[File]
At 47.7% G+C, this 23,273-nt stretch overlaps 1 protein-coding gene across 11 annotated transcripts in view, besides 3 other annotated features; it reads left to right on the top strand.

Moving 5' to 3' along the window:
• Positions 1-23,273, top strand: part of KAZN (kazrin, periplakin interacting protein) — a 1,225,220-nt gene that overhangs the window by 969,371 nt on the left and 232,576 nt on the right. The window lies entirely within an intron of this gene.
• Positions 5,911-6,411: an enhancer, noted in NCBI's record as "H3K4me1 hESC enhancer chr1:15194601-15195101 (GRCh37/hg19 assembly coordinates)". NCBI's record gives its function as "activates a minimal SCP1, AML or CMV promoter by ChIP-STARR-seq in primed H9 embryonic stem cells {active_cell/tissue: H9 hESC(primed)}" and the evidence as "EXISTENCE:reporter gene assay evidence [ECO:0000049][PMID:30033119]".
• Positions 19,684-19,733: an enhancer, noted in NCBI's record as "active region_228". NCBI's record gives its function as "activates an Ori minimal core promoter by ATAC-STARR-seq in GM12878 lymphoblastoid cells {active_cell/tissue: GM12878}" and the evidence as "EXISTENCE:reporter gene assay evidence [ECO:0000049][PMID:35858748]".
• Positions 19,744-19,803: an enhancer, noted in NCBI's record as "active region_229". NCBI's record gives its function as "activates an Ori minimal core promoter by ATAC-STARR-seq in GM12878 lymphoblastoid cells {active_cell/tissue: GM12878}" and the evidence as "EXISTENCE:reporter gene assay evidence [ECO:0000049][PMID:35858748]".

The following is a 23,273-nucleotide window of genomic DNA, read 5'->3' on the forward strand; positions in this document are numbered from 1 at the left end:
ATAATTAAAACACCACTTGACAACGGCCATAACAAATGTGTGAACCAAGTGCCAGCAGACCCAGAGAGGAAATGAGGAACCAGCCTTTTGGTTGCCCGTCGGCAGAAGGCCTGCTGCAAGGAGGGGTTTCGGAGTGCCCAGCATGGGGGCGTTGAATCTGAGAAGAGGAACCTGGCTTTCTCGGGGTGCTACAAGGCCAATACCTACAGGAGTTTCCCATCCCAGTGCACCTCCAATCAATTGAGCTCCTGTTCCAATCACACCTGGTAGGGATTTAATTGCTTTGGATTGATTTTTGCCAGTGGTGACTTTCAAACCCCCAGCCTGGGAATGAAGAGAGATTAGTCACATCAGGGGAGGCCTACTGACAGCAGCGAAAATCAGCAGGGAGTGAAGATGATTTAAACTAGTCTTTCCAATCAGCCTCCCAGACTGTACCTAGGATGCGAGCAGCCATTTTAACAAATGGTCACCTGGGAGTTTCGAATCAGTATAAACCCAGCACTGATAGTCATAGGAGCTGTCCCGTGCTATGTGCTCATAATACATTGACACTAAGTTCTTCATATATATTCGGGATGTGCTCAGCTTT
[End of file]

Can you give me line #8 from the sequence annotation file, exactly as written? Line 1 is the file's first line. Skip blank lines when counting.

ATAATTAAAACACCACTTGACAACGGCCATAACAAATGTGTGAACCAAGTGCCAGCAGACCCAGAGAGGAAATGAGGAACCAGCCTTTTGGTTGCCCGTCGGCAGAAGGCCTGCTGCAAGGAGGGGTTTCGGAGTGCCCAGCATGGGGGCGTTGAATCTGAGAAGAGGAACCTGGCTTTCTCGGGGTGCTACAAGGCCAATACCTACAGGAGTTTCCCATCCCAGTGCACCTCCAATCAATTGAGCTCCTGTTCCAATCACACCTGGTAGGGATTTAATTGCTTTGGATTGATTTTTGCCAGTGGTGACTTTCAAACCCCCAGCCTGGGAATGAAGAGAGATTAGTCACATCAGGGGAGGCCTACTGACAGCAGCGAAAATCAGCAGGGAGTGAAGATGATTTAAACTAGTCTTTCCAATCAGCCTCCCAGACTGTACCTAGGATGCGAGCAGCCATTTTAACAAATGGTCACCTGGGAGTTTCGAATCAGTATAAACCCAGCACTGATAGTCATAGGAGCTGTCCCGTGCTATGTGCTCATAATACATTGACACTAAGTTCTTCATATATATTCGGGATGTGCTCAGCTTT